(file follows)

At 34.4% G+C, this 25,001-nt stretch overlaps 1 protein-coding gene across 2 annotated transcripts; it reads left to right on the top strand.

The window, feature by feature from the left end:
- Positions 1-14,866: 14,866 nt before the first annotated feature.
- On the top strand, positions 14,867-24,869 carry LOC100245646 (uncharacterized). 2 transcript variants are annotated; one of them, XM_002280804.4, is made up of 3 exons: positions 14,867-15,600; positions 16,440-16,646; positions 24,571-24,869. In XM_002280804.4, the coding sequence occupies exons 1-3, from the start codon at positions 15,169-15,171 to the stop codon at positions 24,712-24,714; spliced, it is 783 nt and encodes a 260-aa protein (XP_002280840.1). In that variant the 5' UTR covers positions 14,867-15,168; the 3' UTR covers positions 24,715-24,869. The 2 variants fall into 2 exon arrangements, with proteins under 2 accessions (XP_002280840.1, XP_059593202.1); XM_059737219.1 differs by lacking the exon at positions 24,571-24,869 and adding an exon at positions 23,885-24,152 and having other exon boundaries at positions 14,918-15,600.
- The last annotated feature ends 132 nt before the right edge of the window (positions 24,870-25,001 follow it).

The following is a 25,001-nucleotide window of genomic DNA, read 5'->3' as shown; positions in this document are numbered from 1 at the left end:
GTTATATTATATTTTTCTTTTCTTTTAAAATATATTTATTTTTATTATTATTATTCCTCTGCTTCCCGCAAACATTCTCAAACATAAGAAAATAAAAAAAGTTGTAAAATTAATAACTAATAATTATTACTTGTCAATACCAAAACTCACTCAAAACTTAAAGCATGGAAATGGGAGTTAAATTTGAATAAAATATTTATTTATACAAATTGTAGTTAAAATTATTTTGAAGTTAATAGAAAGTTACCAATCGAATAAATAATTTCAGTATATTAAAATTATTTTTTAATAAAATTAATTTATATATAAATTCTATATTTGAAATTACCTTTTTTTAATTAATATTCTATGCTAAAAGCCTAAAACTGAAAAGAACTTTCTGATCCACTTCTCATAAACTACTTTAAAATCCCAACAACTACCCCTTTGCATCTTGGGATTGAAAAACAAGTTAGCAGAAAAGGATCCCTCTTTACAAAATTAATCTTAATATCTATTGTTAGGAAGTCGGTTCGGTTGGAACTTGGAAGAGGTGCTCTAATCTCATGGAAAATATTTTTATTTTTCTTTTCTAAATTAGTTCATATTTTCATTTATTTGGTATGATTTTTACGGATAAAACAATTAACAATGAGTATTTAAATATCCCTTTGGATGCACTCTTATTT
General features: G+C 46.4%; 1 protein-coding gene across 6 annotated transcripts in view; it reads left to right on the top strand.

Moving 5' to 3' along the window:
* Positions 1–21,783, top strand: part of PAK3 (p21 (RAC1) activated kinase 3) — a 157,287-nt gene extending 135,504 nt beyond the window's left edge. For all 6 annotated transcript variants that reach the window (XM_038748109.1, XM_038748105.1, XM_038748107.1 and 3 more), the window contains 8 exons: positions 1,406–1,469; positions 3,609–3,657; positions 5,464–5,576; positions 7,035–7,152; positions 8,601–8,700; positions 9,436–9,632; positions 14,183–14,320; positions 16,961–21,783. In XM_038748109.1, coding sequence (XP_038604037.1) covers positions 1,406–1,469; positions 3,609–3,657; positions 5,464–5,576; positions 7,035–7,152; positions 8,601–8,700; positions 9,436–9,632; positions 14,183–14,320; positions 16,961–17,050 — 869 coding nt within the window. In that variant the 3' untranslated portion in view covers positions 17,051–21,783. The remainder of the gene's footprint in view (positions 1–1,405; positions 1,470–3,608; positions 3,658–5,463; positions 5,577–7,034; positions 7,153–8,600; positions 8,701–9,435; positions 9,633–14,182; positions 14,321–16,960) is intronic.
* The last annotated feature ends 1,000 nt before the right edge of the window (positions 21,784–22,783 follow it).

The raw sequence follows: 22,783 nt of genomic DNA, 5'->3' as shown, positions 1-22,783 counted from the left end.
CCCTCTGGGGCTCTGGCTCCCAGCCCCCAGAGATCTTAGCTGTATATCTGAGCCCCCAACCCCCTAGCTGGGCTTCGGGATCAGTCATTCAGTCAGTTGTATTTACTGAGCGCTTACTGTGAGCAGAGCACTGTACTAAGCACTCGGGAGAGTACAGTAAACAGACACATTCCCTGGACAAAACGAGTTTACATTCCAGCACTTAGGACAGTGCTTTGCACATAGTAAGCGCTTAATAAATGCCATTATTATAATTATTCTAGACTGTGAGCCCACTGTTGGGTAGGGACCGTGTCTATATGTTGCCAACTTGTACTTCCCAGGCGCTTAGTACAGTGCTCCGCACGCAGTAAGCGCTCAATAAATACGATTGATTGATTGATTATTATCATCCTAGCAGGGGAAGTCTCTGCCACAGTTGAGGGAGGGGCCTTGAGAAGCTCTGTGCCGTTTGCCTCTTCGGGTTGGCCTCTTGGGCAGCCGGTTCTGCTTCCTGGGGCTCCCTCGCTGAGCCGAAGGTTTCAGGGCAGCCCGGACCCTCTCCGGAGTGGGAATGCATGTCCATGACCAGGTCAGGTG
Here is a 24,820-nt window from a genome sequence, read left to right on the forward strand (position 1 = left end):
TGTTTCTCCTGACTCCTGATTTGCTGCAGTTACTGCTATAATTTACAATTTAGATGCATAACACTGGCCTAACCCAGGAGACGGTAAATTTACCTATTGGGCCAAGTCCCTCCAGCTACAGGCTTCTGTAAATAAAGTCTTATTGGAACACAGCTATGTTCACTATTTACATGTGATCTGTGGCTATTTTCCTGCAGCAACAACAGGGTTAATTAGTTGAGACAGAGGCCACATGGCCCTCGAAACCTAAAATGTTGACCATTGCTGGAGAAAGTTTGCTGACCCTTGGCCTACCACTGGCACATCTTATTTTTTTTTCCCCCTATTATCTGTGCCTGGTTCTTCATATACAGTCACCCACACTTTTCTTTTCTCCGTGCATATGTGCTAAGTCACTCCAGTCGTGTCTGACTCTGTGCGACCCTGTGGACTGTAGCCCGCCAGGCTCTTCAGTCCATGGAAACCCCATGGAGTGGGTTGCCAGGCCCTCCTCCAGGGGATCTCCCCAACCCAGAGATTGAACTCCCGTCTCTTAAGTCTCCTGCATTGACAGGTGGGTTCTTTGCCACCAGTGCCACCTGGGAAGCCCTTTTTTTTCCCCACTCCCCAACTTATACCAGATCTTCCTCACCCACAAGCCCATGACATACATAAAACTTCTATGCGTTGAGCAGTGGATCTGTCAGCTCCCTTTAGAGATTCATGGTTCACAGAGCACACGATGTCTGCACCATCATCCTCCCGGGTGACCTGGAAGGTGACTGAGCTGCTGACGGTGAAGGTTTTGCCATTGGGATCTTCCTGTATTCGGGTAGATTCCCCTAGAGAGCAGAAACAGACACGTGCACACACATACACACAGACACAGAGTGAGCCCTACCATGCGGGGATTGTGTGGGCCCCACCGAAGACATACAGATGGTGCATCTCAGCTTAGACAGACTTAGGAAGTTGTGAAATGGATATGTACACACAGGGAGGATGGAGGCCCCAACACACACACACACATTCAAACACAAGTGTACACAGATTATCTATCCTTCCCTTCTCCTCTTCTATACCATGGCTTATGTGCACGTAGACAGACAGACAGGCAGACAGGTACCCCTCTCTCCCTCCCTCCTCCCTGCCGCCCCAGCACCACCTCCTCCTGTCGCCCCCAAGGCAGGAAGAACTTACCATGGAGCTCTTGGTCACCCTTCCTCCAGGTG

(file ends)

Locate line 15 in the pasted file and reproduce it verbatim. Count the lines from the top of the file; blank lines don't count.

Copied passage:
TGTTTCTCCTGACTCCTGATTTGCTGCAGTTACTGCTATAATTTACAATTTAGATGCATAACACTGGCCTAACCCAGGAGACGGTAAATTTACCTATTGGGCCAAGTCCCTCCAGCTACAGGCTTCTGTAAATAAAGTCTTATTGGAACACAGCTATGTTCACTATTTACATGTGATCTGTGGCTATTTTCCTGCAGCAACAACAGGGTTAATTAGTTGAGACAGAGGCCACATGGCCCTCGAAACCTAAAATGTTGACCATTGCTGGAGAAAGTTTGCTGACCCTTGGCCTACCACTGGCACATCTTATTTTTTTTTCCCCCTATTATCTGTGCCTGGTTCTTCATATACAGTCACCCACACTTTTCTTTTCTCCGTGCATATGTGCTAAGTCACTCCAGTCGTGTCTGACTCTGTGCGACCCTGTGGACTGTAGCCCGCCAGGCTCTTCAGTCCATGGAAACCCCATGGAGTGGGTTGCCAGGCCCTCCTCCAGGGGATCTCCCCAACCCAGAGATTGAACTCCCGTCTCTTAAGTCTCCTGCATTGACAGGTGGGTTCTTTGCCACCAGTGCCACCTGGGAAGCCCTTTTTTTTCCCCACTCCCCAACTTATACCAGATCTTCCTCACCCACAAGCCCATGACATACATAAAACTTCTATGCGTTGAGCAGTGGATCTGTCAGCTCCCTTTAGAGATTCATGGTTCACAGAGCACACGATGTCTGCACCATCATCCTCCCGGGTGACCTGGAAGGTGACTGAGCTGCTGACGGTGAAGGTTTTGCCATTGGGATCTTCCTGTATTCGGGTAGATTCCCCTAGAGAGCAGAAACAGACACGTGCACACACATACACACAGACACAGAGTGAGCCCTACCATGCGGGGATTGTGTGGGCCCCACCGAAGACATACAGATGGTGCATCTCAGCTTAGACAGACTTAGGAAGTTGTGAAATGGATATGTACACACAGGGAGGATGGAGGCCCCAACACACACACACACATTCAAACACAAGTGTACACAGATTATCTATCCTTCCCTTCTCCTCTTCTATACCATGGCTTATGTGCACGTAGACAGACAGACAGGCAGACAGGTACCCCTCTCTCCCTCCCTCCTCCCTGCCGCCCCAGCACCACCTCCTCCTGTCGCCCCCAAGGCAGGAAGAACTTACCATGGAGCTCTTGGTCACCCTTCCTCCAGGTG